Turkey Day Etiquette

By Jean Godden, Times Staff Columnist
From The Seattle Times, Wednesday, November 27, 1996


	It's been 145 years since the first white settlers landed at Alki 
	Beach at Thanksgiving time, took one look at the overcast skies 
	and the sodden, rain-soaked West Seattle terrain, and burst into 
	tears.

	(History, alas, doesn't record the response of the Native Americans 
	when they spotted those tear-drenched settlers.  But they probably 
	were too polite to laugh out loud.)

	In the intervening years, the first residents and the settlers have
	worked out the rules for Thanksgiving, Puget Sound style.  Here they
	are, recently updated by an ad hoc Turkey Day committee:

	DRESS CODE:  
		Thanksgiving Day guests will arrive wearing Seattle tuxes:
		clean jeans, turtleneck sweaters and down jackets with 
		weathered ski-lift tags.  Hiking boots are optional.

	CONVERSATION'S GAMBIT:
		Topics will include:  1) the election; 2) previous 
		elections; and, 3) the next election.  Several arguments 
		will ensue before the host or hostess declares politics 
		"off-limits."

	CLEANERS' COROLLARY:  
		Spills will happen in direct proportion to the staining 
		capacity of the dish (cranberry sauce rates high) and the
		expense of dry cleaning the garment.

	CHRISTMAS CONVENTION:  
		If you are attending a family gathering, expect this reminder:  
		"Don't forget to bring your Christmas list to Thanksgiving 
		dinner."

	MEOW'S MOMENT:  
		The family cat will appear long enough to 1) shed hair on 
		anyone wearing a black or navy-blue sweater; 2) perch on the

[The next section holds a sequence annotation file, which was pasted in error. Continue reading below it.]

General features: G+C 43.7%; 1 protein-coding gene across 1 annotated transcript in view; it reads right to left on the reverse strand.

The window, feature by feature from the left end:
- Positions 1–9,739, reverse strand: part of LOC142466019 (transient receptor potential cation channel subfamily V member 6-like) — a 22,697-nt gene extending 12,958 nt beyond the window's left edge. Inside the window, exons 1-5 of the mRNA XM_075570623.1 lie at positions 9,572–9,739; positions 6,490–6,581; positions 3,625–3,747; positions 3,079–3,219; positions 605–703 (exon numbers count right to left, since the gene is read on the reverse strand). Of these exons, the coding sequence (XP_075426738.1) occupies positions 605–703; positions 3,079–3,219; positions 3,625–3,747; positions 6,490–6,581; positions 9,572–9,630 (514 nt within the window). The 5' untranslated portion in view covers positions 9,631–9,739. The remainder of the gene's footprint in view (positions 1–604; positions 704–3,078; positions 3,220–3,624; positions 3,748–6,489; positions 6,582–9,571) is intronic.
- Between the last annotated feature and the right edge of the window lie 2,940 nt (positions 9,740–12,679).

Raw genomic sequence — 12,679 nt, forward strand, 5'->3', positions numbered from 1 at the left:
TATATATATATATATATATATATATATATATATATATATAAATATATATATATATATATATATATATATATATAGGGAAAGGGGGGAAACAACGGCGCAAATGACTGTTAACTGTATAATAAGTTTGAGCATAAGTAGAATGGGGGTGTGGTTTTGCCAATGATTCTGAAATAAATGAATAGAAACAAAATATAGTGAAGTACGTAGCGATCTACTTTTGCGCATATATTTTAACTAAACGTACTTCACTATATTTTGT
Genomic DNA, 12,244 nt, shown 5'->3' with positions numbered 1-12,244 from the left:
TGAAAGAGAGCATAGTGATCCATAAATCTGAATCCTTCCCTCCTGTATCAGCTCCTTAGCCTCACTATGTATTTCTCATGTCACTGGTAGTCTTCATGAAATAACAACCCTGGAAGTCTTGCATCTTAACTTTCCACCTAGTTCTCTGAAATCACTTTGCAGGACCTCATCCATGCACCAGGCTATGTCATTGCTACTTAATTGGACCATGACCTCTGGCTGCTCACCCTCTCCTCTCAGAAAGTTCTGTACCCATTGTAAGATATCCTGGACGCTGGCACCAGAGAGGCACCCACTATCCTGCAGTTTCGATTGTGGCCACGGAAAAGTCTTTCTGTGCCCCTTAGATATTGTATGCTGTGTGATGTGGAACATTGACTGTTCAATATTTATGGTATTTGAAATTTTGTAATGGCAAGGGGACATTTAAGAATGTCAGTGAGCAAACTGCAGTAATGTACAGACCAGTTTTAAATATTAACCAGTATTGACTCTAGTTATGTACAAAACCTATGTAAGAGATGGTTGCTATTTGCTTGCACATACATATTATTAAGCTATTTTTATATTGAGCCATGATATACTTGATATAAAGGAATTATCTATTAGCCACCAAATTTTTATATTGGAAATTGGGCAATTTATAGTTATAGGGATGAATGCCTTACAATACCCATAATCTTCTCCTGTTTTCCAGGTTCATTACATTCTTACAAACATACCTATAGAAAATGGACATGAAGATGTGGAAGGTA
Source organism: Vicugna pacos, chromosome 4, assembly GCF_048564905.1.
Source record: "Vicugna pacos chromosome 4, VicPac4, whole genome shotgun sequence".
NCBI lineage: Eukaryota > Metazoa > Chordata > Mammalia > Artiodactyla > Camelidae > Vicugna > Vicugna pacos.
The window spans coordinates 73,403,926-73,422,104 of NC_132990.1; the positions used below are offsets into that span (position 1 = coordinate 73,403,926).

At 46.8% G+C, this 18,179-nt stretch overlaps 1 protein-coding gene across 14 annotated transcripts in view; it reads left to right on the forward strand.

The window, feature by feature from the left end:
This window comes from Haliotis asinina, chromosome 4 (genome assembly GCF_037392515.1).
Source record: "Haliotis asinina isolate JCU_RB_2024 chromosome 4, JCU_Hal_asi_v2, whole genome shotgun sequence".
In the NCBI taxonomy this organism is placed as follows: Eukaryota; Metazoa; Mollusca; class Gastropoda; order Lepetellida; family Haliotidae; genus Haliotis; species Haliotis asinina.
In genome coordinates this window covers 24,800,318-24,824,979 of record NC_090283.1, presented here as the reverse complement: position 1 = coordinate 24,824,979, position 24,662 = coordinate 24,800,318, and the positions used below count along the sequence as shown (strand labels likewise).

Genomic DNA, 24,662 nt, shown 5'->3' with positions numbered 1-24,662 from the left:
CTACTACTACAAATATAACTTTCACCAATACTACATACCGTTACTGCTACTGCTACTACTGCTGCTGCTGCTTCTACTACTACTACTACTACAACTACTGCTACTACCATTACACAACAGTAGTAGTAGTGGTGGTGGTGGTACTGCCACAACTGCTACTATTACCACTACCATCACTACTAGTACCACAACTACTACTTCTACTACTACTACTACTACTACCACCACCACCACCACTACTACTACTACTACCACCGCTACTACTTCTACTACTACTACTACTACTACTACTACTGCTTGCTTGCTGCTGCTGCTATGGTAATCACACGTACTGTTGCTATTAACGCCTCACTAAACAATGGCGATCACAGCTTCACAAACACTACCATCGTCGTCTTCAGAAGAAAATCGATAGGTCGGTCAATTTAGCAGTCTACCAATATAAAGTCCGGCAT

lap of whoever most dislikes cats; and, 3) insist on sharing 
		the smoked-salmon hors d'oeuvres.

	OLD-TIMERS' LAMENT:  
		Some oldster in the group will remark that it's a rotten 
		shame there's no longer a Turkey Day football game between 
		Puget Sound and Seattle high-school champs.

	ELBOW'S LAW:  
		Local custom calls for every left-handed diner to be seated 
		to the right of a right-handed diner, maximizing chances for
		spills.

	PORCELAIN'S PROGRESS:  
		At least two different patterns of dinnerware must be visible 
		on the table during every course.
	
	SALAD LAW:  
		Tossed salads supplied by guests will arrive with an excess
		of moisture, supplied by ambient rainfall.  If the day is 
		merely overcast, the host or hostess should add water before 
		serving.
	
	MOLDED SALAD LAW:  
		Guaranteed to do one of three things:  contain miniature 
		marshmallows, fail to unmold properly, or slide off the
		serving plate onto the lap of one of the diners.

	GRAVY'S CONSTANT:  
		The silver gravy boat -- a wedding present from Great Aunt 
		Emma and Uncle Ed -- will vanish before the meal.  It will 
		show up next summer when you're searching for beach towels.

	TURKEY'S GRIPE: 
		One vegetarian guest will complain about the fare, saying, 
		"Why can't we ever have tofu au gratin?"

	PIE'S PARADOX:  
		Provide two kinds of pie and diners will either decline or 
		ask for "a sliver of both."

	POLLYANNA'S PRINCIPLE:  
		Guests will include one orphan, someone from out of town who 
		can't make it home.  If no orphan is available, the family
		oddball can substitute.

	REFRIGERATOR'S RULE:
		After all guests depart, at least one never-served dish will 
		turn up in the refrigerator.

	DEPARTURE'S RULE:  
		Some guests will arrive very early; some will show up late.  
		But they'll all leave at the same time.








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